Robber Barons, Railroads, and the Making of Modern America
By Michael Hiltzik
“Type of the modern — emblem of motion and power — pulse of the continent,” Walt Whitman wrote of a steam locomotive in 1876. For much of the 19th century, the railroad served as the paramount symbol of modernity in the United States, of the conquest of time and space and the creation of a continental nation. The railroad companies, the first large national corporations, produced and destroyed wealth on an unprecedented scale. The men who financed and controlled them became household names, hailed and reviled for their power and riches.
“Iron Empires: Robber Barons, Railroads, and the Making of Modern America,” by the Pulitzer Prize-winning journalist Michael Hiltzik, plunges into the battles and escapades of the entrepreneurs and investors who created the national rail system. Many of the early railroad financiers, like Jay Gould and Jim Fisk, Hiltzik argues, were “pirates,” with little interest in building or operating efficient transportation systems. Like many start-up entrepreneurs today, they made their money not from continuing operations but through self-dealing arrangements, complicated stock market maneuvers, lobbying for government subsidies and cashing out of companies with overvalued stock and excessive debt. Their epic fights with one another — like Gould’s struggle with Cornelius Vanderbilt to control the Erie Railroad, which Hiltzik relates with gusto — had plenty of drama and skulduggery, but did little or nothing to promote economic development.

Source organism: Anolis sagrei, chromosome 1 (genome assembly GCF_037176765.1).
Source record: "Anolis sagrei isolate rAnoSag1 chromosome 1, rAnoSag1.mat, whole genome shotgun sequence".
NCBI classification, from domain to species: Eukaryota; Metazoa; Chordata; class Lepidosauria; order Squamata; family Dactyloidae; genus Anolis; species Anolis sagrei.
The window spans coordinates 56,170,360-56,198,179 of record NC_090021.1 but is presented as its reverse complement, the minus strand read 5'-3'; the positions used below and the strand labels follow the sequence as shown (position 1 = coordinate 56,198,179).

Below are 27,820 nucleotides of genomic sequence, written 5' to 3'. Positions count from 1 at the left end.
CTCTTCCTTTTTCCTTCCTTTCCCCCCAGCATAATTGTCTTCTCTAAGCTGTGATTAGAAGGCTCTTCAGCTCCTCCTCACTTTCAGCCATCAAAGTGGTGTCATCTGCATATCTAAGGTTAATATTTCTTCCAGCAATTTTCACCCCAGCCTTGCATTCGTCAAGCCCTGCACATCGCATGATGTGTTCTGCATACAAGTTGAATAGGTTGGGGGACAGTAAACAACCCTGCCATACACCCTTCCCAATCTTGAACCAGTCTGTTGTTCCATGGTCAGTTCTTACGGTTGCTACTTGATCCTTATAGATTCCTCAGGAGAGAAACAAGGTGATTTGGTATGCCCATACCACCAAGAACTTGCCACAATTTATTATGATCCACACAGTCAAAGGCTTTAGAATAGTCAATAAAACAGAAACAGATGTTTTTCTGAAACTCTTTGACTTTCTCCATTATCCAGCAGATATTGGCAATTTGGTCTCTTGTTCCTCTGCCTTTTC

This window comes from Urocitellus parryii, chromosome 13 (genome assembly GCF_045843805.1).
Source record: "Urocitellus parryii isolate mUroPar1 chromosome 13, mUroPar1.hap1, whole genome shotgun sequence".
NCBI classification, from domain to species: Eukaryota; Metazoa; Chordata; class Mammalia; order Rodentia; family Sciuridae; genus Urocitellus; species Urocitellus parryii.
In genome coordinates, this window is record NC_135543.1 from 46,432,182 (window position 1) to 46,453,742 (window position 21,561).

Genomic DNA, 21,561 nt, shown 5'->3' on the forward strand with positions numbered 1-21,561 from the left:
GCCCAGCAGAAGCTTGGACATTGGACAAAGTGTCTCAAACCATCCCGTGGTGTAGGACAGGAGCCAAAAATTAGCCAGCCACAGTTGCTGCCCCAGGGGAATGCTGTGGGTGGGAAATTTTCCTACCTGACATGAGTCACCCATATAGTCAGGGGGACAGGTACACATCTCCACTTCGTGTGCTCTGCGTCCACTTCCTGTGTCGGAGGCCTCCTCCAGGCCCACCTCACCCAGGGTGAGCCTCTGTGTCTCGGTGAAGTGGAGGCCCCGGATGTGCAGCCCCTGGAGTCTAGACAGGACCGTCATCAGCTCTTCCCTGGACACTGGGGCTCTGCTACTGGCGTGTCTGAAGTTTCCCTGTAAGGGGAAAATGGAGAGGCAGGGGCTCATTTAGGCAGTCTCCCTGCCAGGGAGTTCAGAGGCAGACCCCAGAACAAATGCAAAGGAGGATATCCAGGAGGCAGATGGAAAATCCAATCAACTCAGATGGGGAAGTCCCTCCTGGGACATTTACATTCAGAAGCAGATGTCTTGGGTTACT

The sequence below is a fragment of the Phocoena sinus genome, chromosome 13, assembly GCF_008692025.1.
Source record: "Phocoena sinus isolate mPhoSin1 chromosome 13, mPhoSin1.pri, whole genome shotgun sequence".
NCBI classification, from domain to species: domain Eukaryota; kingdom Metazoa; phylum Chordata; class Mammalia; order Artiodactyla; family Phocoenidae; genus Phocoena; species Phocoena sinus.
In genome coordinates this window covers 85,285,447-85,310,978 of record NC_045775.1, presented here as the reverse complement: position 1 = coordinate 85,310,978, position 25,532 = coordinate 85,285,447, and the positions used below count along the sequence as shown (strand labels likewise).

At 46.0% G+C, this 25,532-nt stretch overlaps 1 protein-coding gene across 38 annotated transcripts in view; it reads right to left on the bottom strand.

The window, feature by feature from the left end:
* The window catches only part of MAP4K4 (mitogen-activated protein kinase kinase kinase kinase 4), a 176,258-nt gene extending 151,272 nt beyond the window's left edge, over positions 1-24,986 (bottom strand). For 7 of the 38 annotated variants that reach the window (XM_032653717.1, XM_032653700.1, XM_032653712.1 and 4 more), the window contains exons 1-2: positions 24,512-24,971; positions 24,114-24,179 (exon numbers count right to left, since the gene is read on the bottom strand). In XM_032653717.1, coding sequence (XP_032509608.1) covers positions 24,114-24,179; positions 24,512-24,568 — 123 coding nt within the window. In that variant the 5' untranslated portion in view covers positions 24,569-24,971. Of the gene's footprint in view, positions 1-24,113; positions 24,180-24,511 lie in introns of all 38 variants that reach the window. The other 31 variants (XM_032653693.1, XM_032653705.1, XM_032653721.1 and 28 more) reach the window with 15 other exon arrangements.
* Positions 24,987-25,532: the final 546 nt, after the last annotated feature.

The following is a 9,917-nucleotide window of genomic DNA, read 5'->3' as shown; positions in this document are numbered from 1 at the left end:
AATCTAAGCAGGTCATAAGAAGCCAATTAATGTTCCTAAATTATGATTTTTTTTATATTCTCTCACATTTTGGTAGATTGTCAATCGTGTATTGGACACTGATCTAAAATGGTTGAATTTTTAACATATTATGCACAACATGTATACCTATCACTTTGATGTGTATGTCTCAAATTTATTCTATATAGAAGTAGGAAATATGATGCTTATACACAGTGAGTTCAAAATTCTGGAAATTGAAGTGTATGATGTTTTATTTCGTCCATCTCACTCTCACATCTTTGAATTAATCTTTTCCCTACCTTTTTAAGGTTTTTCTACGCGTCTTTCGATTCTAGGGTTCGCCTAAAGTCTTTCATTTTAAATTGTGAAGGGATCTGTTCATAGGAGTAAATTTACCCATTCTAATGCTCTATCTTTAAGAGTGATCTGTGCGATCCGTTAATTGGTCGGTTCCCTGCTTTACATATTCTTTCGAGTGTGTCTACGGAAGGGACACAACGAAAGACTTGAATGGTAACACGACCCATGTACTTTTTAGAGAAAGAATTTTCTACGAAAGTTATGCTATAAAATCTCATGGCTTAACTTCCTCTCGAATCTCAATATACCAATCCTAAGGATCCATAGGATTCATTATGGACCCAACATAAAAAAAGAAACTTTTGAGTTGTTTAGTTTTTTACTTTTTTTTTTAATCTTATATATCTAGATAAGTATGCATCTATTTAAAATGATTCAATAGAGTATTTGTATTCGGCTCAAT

As competing entrepreneurs built parallel lines with capacity exceeding demand, hyped-up stock prices and falling freight rates repeatedly drove railroad companies into financial crisis. Railroad failures sometimes triggered broader economic downturns, as in 1873, causing widespread misery. J. Pierpont Morgan elevated himself into something like a one-man central bank by bringing about mergers and arrangements that lessened ruinous competition, taking handsome fees for his services. Edward H. Harriman never quite achieved Morgan’s Olympian financial and social position, but he wins Hiltzik’s admiration for his mastery of railroad operations and his willingness to invest heavily in upgrading the equipment and infrastructure of the enormous network he controlled.
The maneuvers and countermaneuvers of the railroad titans can be dizzying. It takes Hiltzik four chapters to cover the 1901 effort by Harriman to take control of the Northern Pacific Railroad, which ended only when Morgan set up a trust that assumed control over both that line and the competing Great Northern Railway (an arrangement the Supreme Court soon declared illegal). An able narrator, with an eye for telling detail, Hiltzik makes what otherwise might seem arcane financial details engrossing.